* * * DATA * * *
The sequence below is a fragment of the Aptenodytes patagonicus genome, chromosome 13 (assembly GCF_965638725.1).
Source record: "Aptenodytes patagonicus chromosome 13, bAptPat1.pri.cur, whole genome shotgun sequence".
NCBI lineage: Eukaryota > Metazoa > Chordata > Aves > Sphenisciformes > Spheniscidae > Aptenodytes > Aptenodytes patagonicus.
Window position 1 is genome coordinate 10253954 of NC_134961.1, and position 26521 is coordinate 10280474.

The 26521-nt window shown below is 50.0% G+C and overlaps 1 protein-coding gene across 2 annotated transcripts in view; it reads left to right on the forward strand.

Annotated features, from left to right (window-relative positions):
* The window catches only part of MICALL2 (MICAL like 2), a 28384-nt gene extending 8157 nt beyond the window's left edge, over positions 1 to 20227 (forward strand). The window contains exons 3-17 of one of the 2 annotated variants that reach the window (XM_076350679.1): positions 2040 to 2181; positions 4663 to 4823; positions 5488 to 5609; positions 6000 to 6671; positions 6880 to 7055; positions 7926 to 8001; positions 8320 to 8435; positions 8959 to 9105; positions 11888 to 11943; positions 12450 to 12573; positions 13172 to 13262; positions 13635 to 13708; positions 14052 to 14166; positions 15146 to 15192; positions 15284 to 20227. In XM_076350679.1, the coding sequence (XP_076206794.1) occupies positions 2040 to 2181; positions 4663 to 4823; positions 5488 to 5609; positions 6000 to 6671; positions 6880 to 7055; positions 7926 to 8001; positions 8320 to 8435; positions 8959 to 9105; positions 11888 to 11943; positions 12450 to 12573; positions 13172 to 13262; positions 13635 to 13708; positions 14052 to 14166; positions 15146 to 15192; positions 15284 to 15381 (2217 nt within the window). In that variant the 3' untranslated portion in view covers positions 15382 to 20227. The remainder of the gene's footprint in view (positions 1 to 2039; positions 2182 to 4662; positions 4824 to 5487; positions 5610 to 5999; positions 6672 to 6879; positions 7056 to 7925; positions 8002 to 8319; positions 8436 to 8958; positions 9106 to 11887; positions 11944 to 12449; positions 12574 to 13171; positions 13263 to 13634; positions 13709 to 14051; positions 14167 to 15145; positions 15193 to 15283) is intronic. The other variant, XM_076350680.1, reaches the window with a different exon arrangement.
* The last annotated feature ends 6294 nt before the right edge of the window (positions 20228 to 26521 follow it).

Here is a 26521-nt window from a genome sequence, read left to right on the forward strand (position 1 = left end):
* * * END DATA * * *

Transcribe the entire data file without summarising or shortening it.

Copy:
The sequence below is a fragment of the Aptenodytes patagonicus genome, chromosome 13 (assembly GCF_965638725.1).
Source record: "Aptenodytes patagonicus chromosome 13, bAptPat1.pri.cur, whole genome shotgun sequence".
NCBI lineage: Eukaryota > Metazoa > Chordata > Aves > Sphenisciformes > Spheniscidae > Aptenodytes > Aptenodytes patagonicus.
Window position 1 is genome coordinate 10253954 of NC_134961.1, and position 26521 is coordinate 10280474.

The 26521-nt window shown below is 50.0% G+C and overlaps 1 protein-coding gene across 2 annotated transcripts in view; it reads left to right on the forward strand.

Annotated features, from left to right (window-relative positions):
* The window catches only part of MICALL2 (MICAL like 2), a 28384-nt gene extending 8157 nt beyond the window's left edge, over positions 1 to 20227 (forward strand). The window contains exons 3-17 of one of the 2 annotated variants that reach the window (XM_076350679.1): positions 2040 to 2181; positions 4663 to 4823; positions 5488 to 5609; positions 6000 to 6671; positions 6880 to 7055; positions 7926 to 8001; positions 8320 to 8435; positions 8959 to 9105; positions 11888 to 11943; positions 12450 to 12573; positions 13172 to 13262; positions 13635 to 13708; positions 14052 to 14166; positions 15146 to 15192; positions 15284 to 20227. In XM_076350679.1, the coding sequence (XP_076206794.1) occupies positions 2040 to 2181; positions 4663 to 4823; positions 5488 to 5609; positions 6000 to 6671; positions 6880 to 7055; positions 7926 to 8001; positions 8320 to 8435; positions 8959 to 9105; positions 11888 to 11943; positions 12450 to 12573; positions 13172 to 13262; positions 13635 to 13708; positions 14052 to 14166; positions 15146 to 15192; positions 15284 to 15381 (2217 nt within the window). In that variant the 3' untranslated portion in view covers positions 15382 to 20227. The remainder of the gene's footprint in view (positions 1 to 2039; positions 2182 to 4662; positions 4824 to 5487; positions 5610 to 5999; positions 6672 to 6879; positions 7056 to 7925; positions 8002 to 8319; positions 8436 to 8958; positions 9106 to 11887; positions 11944 to 12449; positions 12574 to 13171; positions 13263 to 13634; positions 13709 to 14051; positions 14167 to 15145; positions 15193 to 15283) is intronic. The other variant, XM_076350680.1, reaches the window with a different exon arrangement.
* The last annotated feature ends 6294 nt before the right edge of the window (positions 20228 to 26521 follow it).

Here is a 26521-nt window from a genome sequence, read left to right on the forward strand (position 1 = left end):